Facebook Ads – Analyzing Your Success
Last time we talked about how understanding the different types of Facebook ads could help you choose the right ad option for your goals.
Knowing your goals matters, because if you aren’t spending ad money for a reason, you shouldn’t be spending it at all.
So think about it: are you trying to get more likes, comments and shares on your posts? Are you trying to increase the likes on your page? Are you trying to get people to click a link to your website?
Once you have figured that out and set up the appropriate ad type, it’s time to start watching your analytics reports to make sure you are heading in the right direction for your goal.
Analyzing Your Facebook Ads
Insights are where you find the key to making decisions on web-based campaigns, and will give you the ability to make important assessments about your audience and your content.
While not as extensive as a separate program like Google Analytics, Facebook has some decent analytics that can help you to see how well your ads are performing. You can assess your ad performance from the Facebook Insights found on the page’s admin panel and the more extensive Ad Management page.
Ad Management Page
WATCH THE VIDEO: [How do I get to the Facebook Ad Management page?]
From the Ad Management page, you will be able to see every single ad campaign that you have run on Facebook from your advertising account. This page allows you to see metrics like:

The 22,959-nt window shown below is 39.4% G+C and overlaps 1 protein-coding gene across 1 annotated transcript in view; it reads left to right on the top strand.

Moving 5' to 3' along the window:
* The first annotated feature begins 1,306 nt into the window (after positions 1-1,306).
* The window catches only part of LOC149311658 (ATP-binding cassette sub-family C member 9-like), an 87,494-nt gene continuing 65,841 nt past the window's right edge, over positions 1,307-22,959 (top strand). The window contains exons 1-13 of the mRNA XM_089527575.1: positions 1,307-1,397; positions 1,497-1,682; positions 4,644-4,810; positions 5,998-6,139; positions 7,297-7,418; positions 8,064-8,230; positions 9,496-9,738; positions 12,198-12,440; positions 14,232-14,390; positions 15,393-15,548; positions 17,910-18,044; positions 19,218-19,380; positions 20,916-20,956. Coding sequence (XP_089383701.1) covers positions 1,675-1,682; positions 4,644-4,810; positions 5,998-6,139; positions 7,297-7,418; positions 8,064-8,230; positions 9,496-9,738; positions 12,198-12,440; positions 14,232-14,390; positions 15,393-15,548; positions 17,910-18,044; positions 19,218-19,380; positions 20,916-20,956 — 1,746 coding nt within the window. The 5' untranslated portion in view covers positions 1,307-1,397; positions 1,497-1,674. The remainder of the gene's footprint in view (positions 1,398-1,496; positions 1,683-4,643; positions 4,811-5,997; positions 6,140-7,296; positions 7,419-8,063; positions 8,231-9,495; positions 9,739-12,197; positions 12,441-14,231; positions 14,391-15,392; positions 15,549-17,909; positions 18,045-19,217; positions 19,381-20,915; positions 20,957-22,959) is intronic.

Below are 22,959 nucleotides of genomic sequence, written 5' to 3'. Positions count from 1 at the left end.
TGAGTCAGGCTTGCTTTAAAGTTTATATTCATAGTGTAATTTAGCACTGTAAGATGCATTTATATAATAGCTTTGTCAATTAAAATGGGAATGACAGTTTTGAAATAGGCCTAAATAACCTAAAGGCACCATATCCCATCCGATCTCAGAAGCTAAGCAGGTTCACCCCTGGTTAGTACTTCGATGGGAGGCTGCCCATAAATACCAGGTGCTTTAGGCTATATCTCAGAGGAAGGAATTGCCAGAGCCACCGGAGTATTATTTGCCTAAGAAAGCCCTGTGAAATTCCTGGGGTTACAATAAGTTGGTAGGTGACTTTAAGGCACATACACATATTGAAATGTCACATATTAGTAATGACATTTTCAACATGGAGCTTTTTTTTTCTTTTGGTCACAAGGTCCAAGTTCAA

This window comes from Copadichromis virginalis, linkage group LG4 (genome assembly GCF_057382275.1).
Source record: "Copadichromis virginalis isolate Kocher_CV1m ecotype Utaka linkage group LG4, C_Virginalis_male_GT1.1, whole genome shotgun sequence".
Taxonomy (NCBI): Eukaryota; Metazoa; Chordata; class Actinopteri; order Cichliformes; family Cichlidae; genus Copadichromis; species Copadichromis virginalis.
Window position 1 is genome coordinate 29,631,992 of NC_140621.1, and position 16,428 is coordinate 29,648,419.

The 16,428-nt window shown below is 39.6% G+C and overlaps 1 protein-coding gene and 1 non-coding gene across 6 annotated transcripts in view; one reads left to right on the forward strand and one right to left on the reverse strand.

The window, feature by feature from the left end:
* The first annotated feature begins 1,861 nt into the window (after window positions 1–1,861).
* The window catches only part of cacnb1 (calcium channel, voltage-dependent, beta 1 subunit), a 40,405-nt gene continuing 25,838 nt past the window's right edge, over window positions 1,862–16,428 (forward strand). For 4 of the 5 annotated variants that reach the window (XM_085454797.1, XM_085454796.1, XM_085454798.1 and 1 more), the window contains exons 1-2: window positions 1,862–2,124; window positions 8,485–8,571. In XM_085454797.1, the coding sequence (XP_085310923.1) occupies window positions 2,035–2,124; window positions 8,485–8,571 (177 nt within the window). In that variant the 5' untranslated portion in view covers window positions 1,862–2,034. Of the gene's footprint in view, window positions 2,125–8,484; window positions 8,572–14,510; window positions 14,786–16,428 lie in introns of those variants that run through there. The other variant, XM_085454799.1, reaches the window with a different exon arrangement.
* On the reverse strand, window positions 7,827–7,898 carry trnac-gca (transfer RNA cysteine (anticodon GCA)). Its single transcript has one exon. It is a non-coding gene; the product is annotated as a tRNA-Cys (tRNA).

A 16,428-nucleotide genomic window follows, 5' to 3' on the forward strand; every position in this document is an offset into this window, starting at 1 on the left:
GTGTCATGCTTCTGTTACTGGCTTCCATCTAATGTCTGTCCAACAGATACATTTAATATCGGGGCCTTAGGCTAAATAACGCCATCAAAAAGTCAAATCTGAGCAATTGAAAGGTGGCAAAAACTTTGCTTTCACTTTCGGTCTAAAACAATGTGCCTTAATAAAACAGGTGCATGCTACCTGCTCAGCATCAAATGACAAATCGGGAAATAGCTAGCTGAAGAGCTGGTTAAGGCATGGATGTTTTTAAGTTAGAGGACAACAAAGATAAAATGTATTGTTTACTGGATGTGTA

Objective of the Ad: Post Engagement, Likes, Offers, etc.
Reach: A rough estimate of the number of people your ad was shown to.
Result: Shows how many people acted to meet the specific objective of the ad.
Frequency: How often people saw the ad. For example, 1.0 means that each person saw it once. Anything above that means people started to see it more than once. 2.0 means almost everyone listed in the Reach has seen it twice.
Clicks: How many clicks the ad has received
Click-Through Rate: Percent of people that clicked on the ad vs. number of people who saw it.
Cost: Cost per impression (1 impression = 1000 views) or cost per page like
Page Likes: How many page likes each campaign has brought
In addition to all the great analytics that you have access to from the Ad Management panel, you will also be able to edit every ad that has been created for your campaign.
If we had three ad campaigns running, a likes, website visits, and app installs. Each ad campaign could create up to six similar ads with different images. Using the Ad Manager, you can adjust the images for each individual ad.
For example: You make a Page Likes ad campaign, in which up to six ads will be created with different images (if you choose to upload different images) and the same ad copy. If you do not choose to upload six when you start the campaign, you can always go back and edit it to add more variety of images. Through the edit feature, you will be able to change the copy but not the targeting of each ad.
Because the targeting comes from the campaign, it cannot be changed on the individual ad level. To change the targeting, you will have to edit the campaign as a whole from the Ad Manager or create a new campaign.
It is important to note that not all ads will be able to be edited in this manner. If you click the ‘edit’ button and are unable to edit more than the name of the ad, then your ad does not support editing.
After creating your ad, make sure you spend a little time getting familiar with the Ad Manager and what types of information you can monitor and track for your unique campaigns.